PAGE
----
A seal of this type is described in U.S. Pat. No. 4,844,480. The seal of the generic type has one or more diaphragm orifices as ventilation orifices on the inward-blocking first sealing lip lying axially on the outside in the sealing arrangement. The ventilation orifices provide, in the sealing lips blocking further inward against dirt and water, an axial passage for pressure compensation into an annular prechamber of the seal. However, because of the small size of the orifices, dirt can scarcely enter the prechamber. The second seal follows the first sealing lip axially toward the bearing interior and blocks against the emergence of grease outward to the prechamber. Overpressures in the prechamber act on the second sealing lip until the latter lifts off and the underpressure in the bearing inner space is compensated.
- SUMMARY OF THE INVENTION
A seal of this type is unsuitable or is suitable to only a limited extent for use on wheel mountings of vehicles, since the diaphragm orifices may become clogged with dirt during driving and the functioning of the seal therefore is adversely influenced.
The object of the invention, therefore, is to provide a seal of the generic type which is not susceptible to dirt. At the same time, the seal is to protect bearings effectively against environmental influences and at the same time generate as little friction as possible during driving.
The object is achieved by means of a seal which has the following features:
- The seal is provided with at least one first sealing lip blocking inwardly against influences from outside and with at least one second sealing lip axially following an annular prechamber and blocking from the bearing interior in the direction of the prechamber.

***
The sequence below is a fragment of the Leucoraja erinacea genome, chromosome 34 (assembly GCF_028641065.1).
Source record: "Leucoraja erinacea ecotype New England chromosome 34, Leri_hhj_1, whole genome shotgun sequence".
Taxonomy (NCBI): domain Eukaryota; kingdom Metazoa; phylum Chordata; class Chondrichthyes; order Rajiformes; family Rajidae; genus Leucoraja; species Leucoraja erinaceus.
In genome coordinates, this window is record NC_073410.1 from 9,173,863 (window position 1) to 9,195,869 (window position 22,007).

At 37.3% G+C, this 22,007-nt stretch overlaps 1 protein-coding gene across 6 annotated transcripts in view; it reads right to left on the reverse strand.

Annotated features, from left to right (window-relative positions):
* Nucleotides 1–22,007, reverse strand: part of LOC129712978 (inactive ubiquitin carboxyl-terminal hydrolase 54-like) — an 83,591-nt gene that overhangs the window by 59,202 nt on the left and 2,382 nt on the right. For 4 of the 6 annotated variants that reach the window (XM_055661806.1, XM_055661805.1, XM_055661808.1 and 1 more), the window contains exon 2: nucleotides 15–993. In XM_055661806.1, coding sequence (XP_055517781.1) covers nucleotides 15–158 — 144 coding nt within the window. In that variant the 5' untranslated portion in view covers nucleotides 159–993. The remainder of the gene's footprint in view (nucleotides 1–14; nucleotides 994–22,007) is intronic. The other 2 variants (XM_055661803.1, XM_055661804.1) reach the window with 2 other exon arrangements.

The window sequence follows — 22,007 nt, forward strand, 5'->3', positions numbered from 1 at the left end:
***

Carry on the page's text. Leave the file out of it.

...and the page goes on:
- The sealing lips are directed away from one another. For this purpose, the first sealing lip is angled outward from a base of the seal, runs from the base between the annular prechamber and the external surroundings of the seal, at least up to at least a first sealing contact, and engages over and delimits the annular prechamber with respect to the external surroundings of the seal.
- The second sealing lip lies essentially axially opposite the first sealing lip at the prechamber. For this purpose, the second sealing lip is angled inward from the base of the seal in the other direction and delimits the bearing interior outwardly in the direction of the prechamber, the second sealing lip running from the base of the seal between the bearing interior and the prechamber, at least up to at least a second sealing contact.
- The sealing contact is the frictional contact of the respective sealing lip with an at least linearly designed sealing surface on a component that either moves rotating in relation to the sealing lip or on which the sealing lip of the rotating seal runs. Sealing surfaces of this type are formed, for example, on rotating or stationary inner rings, wheel bolts, axle stubs or shafts or on outer rings or housings for the mounting.